Kiya Johnson | Texas Dreams 


As a level 10, Kiya has showed she is a strong and well balanced all-around gymnast. She is a two-time Nastia Liukin Cup qualifier and won the all-around, vault, and beam title in 2015!  At her first elite meet, the American Classic, she didn't have the best all-around performance but she debuted several new skills including a yurchenko double on vault which gave her the bronze. Kiya is great on floor as well, competing both a double layout and an arabian double front to stag jump. With 1991 World Champion Kim Zmeskal as her coach, Kiya is in very good hands as she heads down the elite route. I think with a little more experience, she will have an impressive elite career!

Sunisa Lee | Midwest

If you follow Sunisa on Instagram (@sunisalee_) then chances are you're probably already in love with this little one. Sunisa is very talented and shows great flexibility and potential. Last year she competed as a pre-elite where she won the all-around and bar title at the US Challenge. Sunisa has the skills, she just needs to work on cleaning it all up. She posts a lot of impressive training videos on her Instagram (even when she injures her arm and is in a cast.) We like this little one a lot and if she continues to work hard...we have no doubts she will become a star someday.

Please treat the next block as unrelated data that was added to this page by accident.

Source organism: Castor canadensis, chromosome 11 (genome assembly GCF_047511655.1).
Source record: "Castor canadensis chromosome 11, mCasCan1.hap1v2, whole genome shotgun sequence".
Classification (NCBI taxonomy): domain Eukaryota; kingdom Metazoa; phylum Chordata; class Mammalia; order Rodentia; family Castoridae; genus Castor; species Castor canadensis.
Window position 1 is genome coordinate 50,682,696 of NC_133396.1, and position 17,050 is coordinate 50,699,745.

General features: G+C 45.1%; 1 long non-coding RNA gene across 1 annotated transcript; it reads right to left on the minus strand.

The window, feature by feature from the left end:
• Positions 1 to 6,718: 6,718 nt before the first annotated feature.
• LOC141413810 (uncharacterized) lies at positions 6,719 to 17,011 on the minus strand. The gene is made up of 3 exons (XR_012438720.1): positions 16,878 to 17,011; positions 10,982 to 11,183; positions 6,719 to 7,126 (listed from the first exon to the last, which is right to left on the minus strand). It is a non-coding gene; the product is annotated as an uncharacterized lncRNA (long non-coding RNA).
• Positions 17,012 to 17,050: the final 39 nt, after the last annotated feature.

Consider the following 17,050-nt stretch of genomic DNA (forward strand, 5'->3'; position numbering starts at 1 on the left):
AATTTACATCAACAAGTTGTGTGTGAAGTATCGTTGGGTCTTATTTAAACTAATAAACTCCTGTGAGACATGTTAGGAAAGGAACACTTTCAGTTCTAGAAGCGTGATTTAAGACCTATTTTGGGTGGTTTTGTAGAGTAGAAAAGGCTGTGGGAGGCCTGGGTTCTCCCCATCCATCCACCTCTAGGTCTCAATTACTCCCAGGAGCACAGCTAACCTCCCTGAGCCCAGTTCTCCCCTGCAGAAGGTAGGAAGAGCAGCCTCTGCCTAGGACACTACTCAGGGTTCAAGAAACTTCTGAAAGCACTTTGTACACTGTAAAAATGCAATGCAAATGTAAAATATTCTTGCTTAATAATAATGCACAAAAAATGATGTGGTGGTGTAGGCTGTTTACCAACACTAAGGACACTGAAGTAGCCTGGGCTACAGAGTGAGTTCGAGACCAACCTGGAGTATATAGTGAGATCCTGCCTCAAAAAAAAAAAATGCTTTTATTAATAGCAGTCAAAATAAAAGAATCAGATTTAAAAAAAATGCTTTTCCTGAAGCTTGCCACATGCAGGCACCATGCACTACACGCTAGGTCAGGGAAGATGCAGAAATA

Cameron Machado | First State 


Cameron is another young one who shows a lot of potential. She doesn't have the most difficulty or as much polish as some of the other girls, but I could see that developing naturally over time. Like Sunisa, Cameron also posts a lot of training videos on her Instagram ( @cam.machado13) so we know the potential for big skills is there. At the recent JO Nationals, Cameron's best finish came on bars where she placed 3rd. At the American Classic she placed 7th on bars, 13th all-around, and qualified for the P&G Championships.